L. Frank Baum Biography, Life, Interesting Facts


L. Frank Baum

Birthday :

May 15, 1856

Died On :

May 6, 1919

Birth Place :

Chittenango, New York, United States of America

Zodiac Sign :


L. Frank Baum was an American author of children comical books. He is famous for publishing the children’s favorite, The Wizard of Oz.

Early Life

On May 15, 1856, Lyman Frank Baum was born. He was born in a New York family of nine siblings, five of them dying in their childhood. He was the son of Benjamin and Cynthia Baum. Baum was named Lyman after his uncle. He loathed the name, abbreviated it and preferred being addressed as Frank Baum. He was raised in a financially stable family.

He was homeschooled with private teachers until he was twelve. He joined the Peekskill Military Academy. At the age of 14, he left the school after experiencing bad health. He never continued with his education. He started exploring his dream in the arts. He started writing after getting a printing machine from his father. He established a newspaper and named it after their expansive estate. He published The Rose Lawn Journal which included advertisements from the local business ventures. He distributed the journals to the family friends free of charge. He operated another journal called The Stamp Collector and founded a stamp selling shop.

When he turned 20 in 1876, Baum went into poultry farming. He established another monthly journal The Poultry Record in 1880. He published his first book at the age of 30 in 1886. In the book titled the Book of the Hamburgs, he narrated his experience in poultry farming. He advised farmers on how to operate the rearing of the chicken varieties of Hamburgs.

Apart from writing, Baum enjoyed the fun and being in the limelight. He was the Santa Claus of the family. He sold and light fireworks on American independence and celebrations. He was the lightening effect during festivities in the neighborhood.


Publishing Career

Baum left the journal writing and went into the theater. He had mixed fortunes in journalism and theater business forcing him to retire from both. He turned to write children stories. He derived his passion from the storytelling sessions he shared with his four sons. In 1897, he published his first book titled Mother Goose in Prose. In 1899, he published Father Goose, His Book.

In 1900, he created a fantasy world of witches, wizards, and munchkins. His fantasy creation became his trademark series. He published The Wonderful Wizard of Oz. In the book, he narrates the story of a young girl named Dorothy. She gets lost in the woods and tries her best to find her way home. In her quest to return home, she is accompanied by a tin woodsman, a cowardly lion, and a scarecrow. The book was well received by the children readers. It served the intended purpose of fantasizing the fairy tale in the minds of the young readers.

In 1902, he created a musical story staged at Broadway Theater in New York. He did the musical the Life and Adventures of Santa Claus. He intended to arouse fantasy to both the children and their parents using one platform. The audience applauded the performance.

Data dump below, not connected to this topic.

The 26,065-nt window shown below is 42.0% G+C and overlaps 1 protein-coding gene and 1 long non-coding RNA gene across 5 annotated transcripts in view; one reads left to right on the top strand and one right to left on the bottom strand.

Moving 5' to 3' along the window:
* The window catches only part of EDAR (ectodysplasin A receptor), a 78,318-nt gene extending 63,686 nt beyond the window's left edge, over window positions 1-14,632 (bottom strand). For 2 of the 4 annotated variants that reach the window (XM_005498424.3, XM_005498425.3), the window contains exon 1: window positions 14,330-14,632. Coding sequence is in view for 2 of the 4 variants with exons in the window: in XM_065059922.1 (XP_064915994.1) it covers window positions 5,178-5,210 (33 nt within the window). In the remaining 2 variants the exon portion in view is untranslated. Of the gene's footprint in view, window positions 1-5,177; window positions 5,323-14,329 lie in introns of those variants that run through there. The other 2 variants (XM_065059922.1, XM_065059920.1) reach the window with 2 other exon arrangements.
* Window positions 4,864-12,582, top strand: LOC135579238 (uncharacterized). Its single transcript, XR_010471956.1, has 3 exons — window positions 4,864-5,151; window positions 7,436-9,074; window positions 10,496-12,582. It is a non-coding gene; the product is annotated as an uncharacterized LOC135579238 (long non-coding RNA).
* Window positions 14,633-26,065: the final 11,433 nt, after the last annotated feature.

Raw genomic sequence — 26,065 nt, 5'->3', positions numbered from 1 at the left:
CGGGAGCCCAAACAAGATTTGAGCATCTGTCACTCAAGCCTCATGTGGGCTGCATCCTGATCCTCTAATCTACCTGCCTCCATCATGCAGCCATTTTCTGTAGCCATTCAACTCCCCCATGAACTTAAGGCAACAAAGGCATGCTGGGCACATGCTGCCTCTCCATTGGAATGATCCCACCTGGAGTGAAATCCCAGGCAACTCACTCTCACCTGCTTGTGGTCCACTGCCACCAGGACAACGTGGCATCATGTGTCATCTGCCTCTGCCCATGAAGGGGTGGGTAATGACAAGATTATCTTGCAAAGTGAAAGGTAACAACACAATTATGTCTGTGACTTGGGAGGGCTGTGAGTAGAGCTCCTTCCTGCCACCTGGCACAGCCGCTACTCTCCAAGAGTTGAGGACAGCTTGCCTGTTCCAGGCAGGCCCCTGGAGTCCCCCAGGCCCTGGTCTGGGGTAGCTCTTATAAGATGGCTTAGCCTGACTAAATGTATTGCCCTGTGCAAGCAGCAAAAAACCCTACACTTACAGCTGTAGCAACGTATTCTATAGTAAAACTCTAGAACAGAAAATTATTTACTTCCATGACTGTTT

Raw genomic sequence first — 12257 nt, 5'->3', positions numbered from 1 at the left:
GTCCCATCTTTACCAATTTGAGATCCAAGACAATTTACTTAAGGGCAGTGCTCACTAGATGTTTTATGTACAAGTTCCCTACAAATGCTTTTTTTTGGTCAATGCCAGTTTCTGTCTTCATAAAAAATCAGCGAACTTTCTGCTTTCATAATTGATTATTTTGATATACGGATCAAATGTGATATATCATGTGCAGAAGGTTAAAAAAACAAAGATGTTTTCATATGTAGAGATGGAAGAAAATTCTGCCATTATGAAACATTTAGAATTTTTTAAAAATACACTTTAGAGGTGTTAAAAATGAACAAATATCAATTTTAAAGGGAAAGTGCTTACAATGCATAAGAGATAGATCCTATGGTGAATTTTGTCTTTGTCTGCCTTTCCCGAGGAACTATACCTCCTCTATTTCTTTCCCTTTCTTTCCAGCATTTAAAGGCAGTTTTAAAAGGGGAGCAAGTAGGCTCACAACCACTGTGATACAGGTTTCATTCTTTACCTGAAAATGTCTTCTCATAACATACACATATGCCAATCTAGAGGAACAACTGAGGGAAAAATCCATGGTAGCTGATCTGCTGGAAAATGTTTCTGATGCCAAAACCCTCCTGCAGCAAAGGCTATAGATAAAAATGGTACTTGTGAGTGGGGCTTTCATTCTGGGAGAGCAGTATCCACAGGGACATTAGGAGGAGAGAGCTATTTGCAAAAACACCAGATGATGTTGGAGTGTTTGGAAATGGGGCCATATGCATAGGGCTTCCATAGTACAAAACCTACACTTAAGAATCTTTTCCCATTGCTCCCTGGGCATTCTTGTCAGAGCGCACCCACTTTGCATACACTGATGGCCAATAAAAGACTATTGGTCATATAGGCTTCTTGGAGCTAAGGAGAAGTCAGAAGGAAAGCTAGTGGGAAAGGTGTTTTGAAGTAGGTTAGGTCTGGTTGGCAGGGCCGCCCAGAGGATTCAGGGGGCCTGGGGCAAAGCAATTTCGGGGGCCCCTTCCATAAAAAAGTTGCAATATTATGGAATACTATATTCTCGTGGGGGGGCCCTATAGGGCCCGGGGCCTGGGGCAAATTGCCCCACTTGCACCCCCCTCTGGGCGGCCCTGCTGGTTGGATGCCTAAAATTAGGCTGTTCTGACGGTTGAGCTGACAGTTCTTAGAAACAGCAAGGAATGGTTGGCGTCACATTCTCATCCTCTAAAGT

In 1904, Baum returned to his fantasy world of Oz. He published The Marvelous Land of Oz. He did another book titled Queer Visitors from the Marvelous Land of Oz published in 1905. Two years later in 1907, he published Ozma of Oz, and in 1908 Dorothy and the Wizard of Oz. The following year, he published the Road to Oz. In 1910 Baum published The Emerald City of Oz, followed by The Patchwork Girl of Oz and Little Wizard Stories of Oz in 1913. In 1914 Baum did the book Tik-Tok of Oz, The Scarecrow of Oz in 1915, followed by Rinkitink of Oz in 1916. In 1917 he published The Lost Princess of Oz, followed by The Tin Woodman of Oz in 1918. Three books of the Oz series were published after his death. These are The Magic of Oz in 1919, Glinda of Oz in 1920, and The Royal Book of Oz in 1921.

Baum turned some of his stories into films in Hollywood. He established The Oz Film Manufacturing Company in 1914. When his health started to fail him, Baum left the daily operations of the company to his son Frank Joslyn Baum. Joslyn Baum changed the name of the company to Dramatic Feature Films.


Private Life

Baum married Maud Gage on November 1882 and had four children. The couple lived together until his death.

Apart from writing, Baum was a designer. He designed the attractive chandeliers and overhead interiors of the dining area of Hotel Del Coronado in San Diego.



Baum suffered failing health from 1918. He had a gall bladder surgery in 1918. He was bedridden after the medical procedure. He wrote his last books while on his bed. On May 6, 1919, Frank Baum died in his Hollywood home in California.

He failed to graduate from high school because of a faulty heart. Baum suffered a setback and agony for dropping out of school. He dedicated his life to bringing joy to children with heartaches.

Years after his death, the film industry still produces animated versions of his Oz stories to the amusement of children. His dream of bringing joy to children outlived him.

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